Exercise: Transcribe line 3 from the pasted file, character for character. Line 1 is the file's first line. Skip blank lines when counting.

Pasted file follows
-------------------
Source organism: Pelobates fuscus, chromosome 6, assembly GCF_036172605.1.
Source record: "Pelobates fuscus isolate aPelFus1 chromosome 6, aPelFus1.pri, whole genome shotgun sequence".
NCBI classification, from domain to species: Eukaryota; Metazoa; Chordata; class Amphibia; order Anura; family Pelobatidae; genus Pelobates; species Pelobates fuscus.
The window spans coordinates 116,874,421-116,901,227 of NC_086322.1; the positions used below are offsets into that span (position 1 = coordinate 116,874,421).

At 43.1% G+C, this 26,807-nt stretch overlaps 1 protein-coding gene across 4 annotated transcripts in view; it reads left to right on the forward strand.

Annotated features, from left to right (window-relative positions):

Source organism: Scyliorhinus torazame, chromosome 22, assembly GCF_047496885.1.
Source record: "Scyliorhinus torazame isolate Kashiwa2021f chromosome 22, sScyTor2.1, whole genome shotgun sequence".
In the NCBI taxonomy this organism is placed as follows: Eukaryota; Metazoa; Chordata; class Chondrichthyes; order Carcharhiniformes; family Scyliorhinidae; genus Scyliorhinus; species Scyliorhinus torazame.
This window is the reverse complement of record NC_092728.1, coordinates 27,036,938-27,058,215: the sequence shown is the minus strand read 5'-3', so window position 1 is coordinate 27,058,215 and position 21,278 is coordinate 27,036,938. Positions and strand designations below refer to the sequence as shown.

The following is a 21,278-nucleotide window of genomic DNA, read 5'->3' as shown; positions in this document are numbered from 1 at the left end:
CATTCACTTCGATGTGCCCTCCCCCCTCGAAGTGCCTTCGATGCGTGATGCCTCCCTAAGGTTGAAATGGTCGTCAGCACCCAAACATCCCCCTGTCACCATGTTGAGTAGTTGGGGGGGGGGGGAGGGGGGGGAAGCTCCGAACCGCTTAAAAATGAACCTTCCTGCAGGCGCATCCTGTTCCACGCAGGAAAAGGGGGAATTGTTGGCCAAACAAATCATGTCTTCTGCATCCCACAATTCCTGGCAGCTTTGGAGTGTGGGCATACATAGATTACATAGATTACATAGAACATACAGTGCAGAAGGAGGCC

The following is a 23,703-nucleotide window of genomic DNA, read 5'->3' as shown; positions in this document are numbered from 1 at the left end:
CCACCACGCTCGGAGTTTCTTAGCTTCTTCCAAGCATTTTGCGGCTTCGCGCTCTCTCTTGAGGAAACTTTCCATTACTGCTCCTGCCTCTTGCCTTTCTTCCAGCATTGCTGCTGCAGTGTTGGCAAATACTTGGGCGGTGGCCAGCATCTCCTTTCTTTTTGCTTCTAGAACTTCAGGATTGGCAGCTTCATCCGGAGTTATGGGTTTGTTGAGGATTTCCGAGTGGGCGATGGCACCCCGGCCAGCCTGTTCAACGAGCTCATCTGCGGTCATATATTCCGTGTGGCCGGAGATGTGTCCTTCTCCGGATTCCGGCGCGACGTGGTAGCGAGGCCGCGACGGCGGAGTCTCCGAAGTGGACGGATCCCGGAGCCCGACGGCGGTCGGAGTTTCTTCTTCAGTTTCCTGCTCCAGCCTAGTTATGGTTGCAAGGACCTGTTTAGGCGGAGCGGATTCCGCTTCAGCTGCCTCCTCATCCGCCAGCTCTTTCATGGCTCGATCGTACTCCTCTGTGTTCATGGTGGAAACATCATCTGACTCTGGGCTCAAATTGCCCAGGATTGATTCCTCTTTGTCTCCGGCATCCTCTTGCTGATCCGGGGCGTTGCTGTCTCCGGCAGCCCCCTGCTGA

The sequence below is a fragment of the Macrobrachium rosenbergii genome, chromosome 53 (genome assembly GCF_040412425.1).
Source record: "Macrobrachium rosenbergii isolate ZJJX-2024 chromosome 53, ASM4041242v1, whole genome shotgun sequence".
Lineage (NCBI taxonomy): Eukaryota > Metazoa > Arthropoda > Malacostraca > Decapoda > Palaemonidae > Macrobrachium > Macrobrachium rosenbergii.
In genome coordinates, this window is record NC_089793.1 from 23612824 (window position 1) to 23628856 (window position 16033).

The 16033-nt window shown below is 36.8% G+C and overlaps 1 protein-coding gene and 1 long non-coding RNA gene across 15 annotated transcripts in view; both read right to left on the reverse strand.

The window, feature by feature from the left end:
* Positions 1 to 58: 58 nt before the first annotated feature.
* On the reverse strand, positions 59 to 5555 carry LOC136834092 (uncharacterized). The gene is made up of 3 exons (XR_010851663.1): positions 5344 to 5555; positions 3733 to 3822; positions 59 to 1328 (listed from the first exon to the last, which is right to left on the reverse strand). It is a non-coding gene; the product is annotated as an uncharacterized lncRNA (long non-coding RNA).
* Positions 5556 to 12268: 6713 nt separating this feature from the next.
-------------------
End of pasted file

NCBI classification, from domain to species: Eukaryota; Metazoa; Chordata; class Amphibia; order Anura; family Pelobatidae; genus Pelobates; species Pelobates fuscus.